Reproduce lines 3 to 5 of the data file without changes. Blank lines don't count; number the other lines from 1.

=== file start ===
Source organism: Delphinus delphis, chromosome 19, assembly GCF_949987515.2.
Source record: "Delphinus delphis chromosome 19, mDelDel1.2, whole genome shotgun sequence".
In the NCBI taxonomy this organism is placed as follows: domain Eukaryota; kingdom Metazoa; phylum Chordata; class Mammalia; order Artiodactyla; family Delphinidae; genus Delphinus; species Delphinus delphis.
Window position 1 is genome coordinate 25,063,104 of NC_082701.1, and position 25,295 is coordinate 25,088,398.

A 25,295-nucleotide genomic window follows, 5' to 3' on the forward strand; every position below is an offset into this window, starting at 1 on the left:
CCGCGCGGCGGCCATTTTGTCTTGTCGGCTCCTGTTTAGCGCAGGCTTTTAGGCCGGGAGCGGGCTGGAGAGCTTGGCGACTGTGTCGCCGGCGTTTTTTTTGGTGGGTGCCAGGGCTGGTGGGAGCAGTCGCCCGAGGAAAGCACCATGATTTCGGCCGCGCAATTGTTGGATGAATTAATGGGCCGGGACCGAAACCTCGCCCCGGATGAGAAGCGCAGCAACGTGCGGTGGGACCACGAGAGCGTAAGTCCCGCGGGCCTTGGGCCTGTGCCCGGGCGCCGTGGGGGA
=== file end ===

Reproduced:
In the NCBI taxonomy this organism is placed as follows: domain Eukaryota; kingdom Metazoa; phylum Chordata; class Mammalia; order Artiodactyla; family Delphinidae; genus Delphinus; species Delphinus delphis.
Window position 1 is genome coordinate 25,063,104 of NC_082701.1, and position 25,295 is coordinate 25,088,398.

A 25,295-nucleotide genomic window follows, 5' to 3' on the forward strand; every position below is an offset into this window, starting at 1 on the left: